Vaasa, Finland seems like a nice town on the west coast of Finland. It's a bilingual town, with a quarter of the population speaking Swedish. I'm getting that Sweden has had a huge impact on the history of Finland, which I didn't know before beginning this postcard project. Vaasa has about 52,000 residents. An important event in Finnish history took place in Vaasa during the Finnish War, The Massacre of Vaasa. The Swedish troops were defeated by the Russian troops occupying Vaasa. As punishment for taking up arms against the Russians, Russian soldiers were allowed to pillage the city for several days, killing 17 people and generally wreaking havoc. This was in 1808. Things seem a little more peaceful now. This postcard arrived October 16 from user Xpaula after 4 days of travel.
Friday, October 24, 2008
I am so excited to get a card from Kiev, Ukraine! Kiev has a population of 2.6 million, and it is approximately 1500 years old. I wasn't aware of this, but apparently the Ukraine has its own Slavic language, but Russian is the more commonly spoken language in the city. During its long history it has been an important city amongst the Slavic nations, and it has changed hands among empires many, many times. This card came from user oksanka on October 16 after 17 days of travel.
This card arrives from the fascinating little town of Scherpenheuvel, Belgium. The town is located in the Flemish region of Belgium, which I believe is nearer to the Netherlands than France, and has been a very important Roman Catholic pilgrimage spot since the mid-16th century. Scherpenheuvel literally means steep hill, and perched atop this steep hill was a crucifix-shaped tree that was an important idol from times of pagan worship. As more conversions to Christianity occurred, the tree remained an important religious symbol. The virgin Mary is said to have visited this spot and performed a miracle, and since then other miraculous events have occurred, including a statue of the virgin weeping blood. Thanks to user Dimige for this fascinating card from Belgium!
Wednesday, October 15, 2008
This is the first card I received on my second Postcrossing account! I decided I wasn't sending and receiving as many postcards as I really wanted to, so I created a second account under the alias "Charlotte May." This is really just to differentiate postcards so I know which account to register them under. After much to-do and Google translation of the info on the back of the card, I discovered that this is a postcard image of a red elderberry. The sender, Vellu, comes from Kuopio, Finland. The city has 91,000 inhabitants and is well-known for its kalakukko, a traditional Finnish fish pastry. This postcard arrived on October 10 after 4 days of travel.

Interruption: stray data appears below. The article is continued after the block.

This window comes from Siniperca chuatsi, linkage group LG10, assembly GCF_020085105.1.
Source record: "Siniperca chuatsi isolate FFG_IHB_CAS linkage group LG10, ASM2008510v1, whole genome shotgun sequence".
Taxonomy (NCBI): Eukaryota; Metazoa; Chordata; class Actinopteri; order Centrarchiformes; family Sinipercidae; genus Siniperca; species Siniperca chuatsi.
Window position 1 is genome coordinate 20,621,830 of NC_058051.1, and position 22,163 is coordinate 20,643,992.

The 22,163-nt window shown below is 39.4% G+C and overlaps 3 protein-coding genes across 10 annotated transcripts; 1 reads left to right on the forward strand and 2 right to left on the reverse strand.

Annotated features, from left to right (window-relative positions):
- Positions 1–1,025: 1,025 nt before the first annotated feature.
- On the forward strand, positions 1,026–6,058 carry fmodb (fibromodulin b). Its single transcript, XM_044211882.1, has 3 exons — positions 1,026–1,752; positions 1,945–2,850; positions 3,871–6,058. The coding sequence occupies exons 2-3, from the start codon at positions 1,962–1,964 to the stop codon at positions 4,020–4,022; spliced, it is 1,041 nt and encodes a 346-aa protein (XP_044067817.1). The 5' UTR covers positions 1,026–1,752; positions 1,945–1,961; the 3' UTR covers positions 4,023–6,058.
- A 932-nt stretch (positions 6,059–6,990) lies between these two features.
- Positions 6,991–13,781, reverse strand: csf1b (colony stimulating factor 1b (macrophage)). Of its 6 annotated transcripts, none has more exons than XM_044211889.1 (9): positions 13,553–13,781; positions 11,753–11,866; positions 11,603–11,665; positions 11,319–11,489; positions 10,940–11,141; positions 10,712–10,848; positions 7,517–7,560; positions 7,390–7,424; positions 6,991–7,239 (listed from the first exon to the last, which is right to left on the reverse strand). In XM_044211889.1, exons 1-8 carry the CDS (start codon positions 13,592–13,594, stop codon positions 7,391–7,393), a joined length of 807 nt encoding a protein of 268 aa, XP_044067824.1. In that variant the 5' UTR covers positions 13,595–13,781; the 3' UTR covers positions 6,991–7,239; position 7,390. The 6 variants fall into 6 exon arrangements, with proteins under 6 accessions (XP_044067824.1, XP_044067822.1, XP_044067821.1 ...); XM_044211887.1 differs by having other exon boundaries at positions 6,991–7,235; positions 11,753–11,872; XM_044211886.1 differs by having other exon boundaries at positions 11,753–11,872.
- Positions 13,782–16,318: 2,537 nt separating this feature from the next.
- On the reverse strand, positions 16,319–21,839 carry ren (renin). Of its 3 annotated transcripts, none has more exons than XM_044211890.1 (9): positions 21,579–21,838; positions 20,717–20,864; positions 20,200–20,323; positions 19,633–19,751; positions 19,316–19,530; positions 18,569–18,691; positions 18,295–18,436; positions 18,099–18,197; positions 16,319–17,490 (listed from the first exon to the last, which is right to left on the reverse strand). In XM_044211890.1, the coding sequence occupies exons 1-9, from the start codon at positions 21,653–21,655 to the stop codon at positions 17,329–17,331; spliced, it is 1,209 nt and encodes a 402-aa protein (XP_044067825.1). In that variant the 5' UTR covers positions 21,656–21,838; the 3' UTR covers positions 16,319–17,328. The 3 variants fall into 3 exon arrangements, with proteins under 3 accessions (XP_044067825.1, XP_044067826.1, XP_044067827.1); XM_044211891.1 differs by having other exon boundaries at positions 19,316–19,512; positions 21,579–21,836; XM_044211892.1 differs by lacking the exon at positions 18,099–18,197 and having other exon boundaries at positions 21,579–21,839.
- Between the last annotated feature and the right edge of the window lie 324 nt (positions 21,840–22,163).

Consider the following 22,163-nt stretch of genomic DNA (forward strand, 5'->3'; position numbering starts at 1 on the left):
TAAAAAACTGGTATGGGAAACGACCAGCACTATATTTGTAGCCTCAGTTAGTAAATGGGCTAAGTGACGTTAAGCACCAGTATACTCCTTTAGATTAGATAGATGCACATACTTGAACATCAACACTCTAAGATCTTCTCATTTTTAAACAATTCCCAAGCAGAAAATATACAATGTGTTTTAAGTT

As far as I can tell, this postcard comes from the town of Papendrecht in the Netherlands. Because Wikipedia doesn't have much to say about this small town, I will talk about Dutch agriculture instead, in the spirit of the postcard I received. The Netherlands ranks third worldwide in the value of agricultural exports, behind the US and France. Much of that value comes from fresh-cut flowers and bulbs. Tomatoes, peppers, and cucumbers are also big business. The cow on this postcard is a Holstein cow, a breed that was developed in the Netherlands. Dairy farming is an important part of Dutch agriculture. This card arrived after 4 days on October 10 from user maroni.
This postcard comes from one of the cities I want to visit most in the world, Prague. It is the capital city of the Czech Republic, and has a very ancient and varied history. The city has over 1.2 million inhabitants and sits along the Vltava River. The history of this city is so extensive that I can't possibly discuss it any length here. Prague suffered comparatively little damage during the World Wars, so it is home to some of the world's most pristine art and architecture from every period of architectural history. This card came to me on October 8 after 8 days of travel, from user Misulenka.
Posted by Katie Hocevar at 11:59 AM
This is one of the coolest cards I've received so far. Here is an example of a fascinating cultural landmark that I've never heard of before, Kryžių kalnas, or Hill of Crosses. If you only read one of the Wikipedia articles I link on this site, read this one! It's short, and fascinating. This hill exists as a site of hope and peaceful resistance in a country that has been taken over multiple times in its history. Despite attempts to bulldoze the site, it still exists, and estimates place about 50,000 different crosses and crucifixes at this site. User Laume who sent me this card is from the city of Panevėžys, Lithuania. This is one of the larger towns in the country, and it celebrated its 500th anniversary in 2003. Before World War II its population was 36% Jewish; sadly, very few Jews from Panevėžys survived the Holocaust.
Posted by Katie Hocevar at 10:10 AM